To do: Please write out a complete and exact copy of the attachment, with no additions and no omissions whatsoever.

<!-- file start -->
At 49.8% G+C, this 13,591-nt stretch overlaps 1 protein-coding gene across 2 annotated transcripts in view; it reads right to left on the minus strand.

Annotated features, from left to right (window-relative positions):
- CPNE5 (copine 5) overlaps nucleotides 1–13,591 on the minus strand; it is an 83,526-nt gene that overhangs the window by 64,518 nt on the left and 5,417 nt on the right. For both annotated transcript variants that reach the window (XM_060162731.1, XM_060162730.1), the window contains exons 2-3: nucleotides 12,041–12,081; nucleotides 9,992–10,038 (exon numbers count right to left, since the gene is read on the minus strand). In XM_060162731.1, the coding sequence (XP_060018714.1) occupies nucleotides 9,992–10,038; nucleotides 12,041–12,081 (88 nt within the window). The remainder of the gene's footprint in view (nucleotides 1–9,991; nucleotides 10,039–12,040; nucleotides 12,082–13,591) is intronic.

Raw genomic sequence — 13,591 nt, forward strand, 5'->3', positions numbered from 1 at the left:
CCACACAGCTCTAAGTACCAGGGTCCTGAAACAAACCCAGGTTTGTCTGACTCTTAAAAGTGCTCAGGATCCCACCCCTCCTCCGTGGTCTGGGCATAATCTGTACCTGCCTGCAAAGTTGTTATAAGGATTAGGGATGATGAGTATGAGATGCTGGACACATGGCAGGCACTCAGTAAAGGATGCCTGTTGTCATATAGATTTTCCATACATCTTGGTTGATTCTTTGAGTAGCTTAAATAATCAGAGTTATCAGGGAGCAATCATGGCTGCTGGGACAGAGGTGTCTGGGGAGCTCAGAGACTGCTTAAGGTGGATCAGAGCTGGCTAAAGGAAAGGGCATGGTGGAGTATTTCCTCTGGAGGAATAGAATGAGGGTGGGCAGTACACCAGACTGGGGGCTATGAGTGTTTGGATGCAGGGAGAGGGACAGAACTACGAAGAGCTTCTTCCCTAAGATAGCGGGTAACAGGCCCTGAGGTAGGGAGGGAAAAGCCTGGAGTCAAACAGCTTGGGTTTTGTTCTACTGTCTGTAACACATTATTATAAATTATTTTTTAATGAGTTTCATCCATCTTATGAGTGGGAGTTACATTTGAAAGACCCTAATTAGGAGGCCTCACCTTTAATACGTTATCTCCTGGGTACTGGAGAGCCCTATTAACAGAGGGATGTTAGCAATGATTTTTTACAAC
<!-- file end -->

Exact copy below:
At 49.8% G+C, this 13,591-nt stretch overlaps 1 protein-coding gene across 2 annotated transcripts in view; it reads right to left on the minus strand.

Annotated features, from left to right (window-relative positions):
- CPNE5 (copine 5) overlaps nucleotides 1–13,591 on the minus strand; it is an 83,526-nt gene that overhangs the window by 64,518 nt on the left and 5,417 nt on the right. For both annotated transcript variants that reach the window (XM_060162731.1, XM_060162730.1), the window contains exons 2-3: nucleotides 12,041–12,081; nucleotides 9,992–10,038 (exon numbers count right to left, since the gene is read on the minus strand). In XM_060162731.1, the coding sequence (XP_060018714.1) occupies nucleotides 9,992–10,038; nucleotides 12,041–12,081 (88 nt within the window). The remainder of the gene's footprint in view (nucleotides 1–9,991; nucleotides 10,039–12,040; nucleotides 12,082–13,591) is intronic.

Raw genomic sequence — 13,591 nt, forward strand, 5'->3', positions numbered from 1 at the left:
CCACACAGCTCTAAGTACCAGGGTCCTGAAACAAACCCAGGTTTGTCTGACTCTTAAAAGTGCTCAGGATCCCACCCCTCCTCCGTGGTCTGGGCATAATCTGTACCTGCCTGCAAAGTTGTTATAAGGATTAGGGATGATGAGTATGAGATGCTGGACACATGGCAGGCACTCAGTAAAGGATGCCTGTTGTCATATAGATTTTCCATACATCTTGGTTGATTCTTTGAGTAGCTTAAATAATCAGAGTTATCAGGGAGCAATCATGGCTGCTGGGACAGAGGTGTCTGGGGAGCTCAGAGACTGCTTAAGGTGGATCAGAGCTGGCTAAAGGAAAGGGCATGGTGGAGTATTTCCTCTGGAGGAATAGAATGAGGGTGGGCAGTACACCAGACTGGGGGCTATGAGTGTTTGGATGCAGGGAGAGGGACAGAACTACGAAGAGCTTCTTCCCTAAGATAGCGGGTAACAGGCCCTGAGGTAGGGAGGGAAAAGCCTGGAGTCAAACAGCTTGGGTTTTGTTCTACTGTCTGTAACACATTATTATAAATTATTTTTTAATGAGTTTCATCCATCTTATGAGTGGGAGTTACATTTGAAAGACCCTAATTAGGAGGCCTCACCTTTAATACGTTATCTCCTGGGTACTGGAGAGCCCTATTAACAGAGGGATGTTAGCAATGATTTTTTACAAC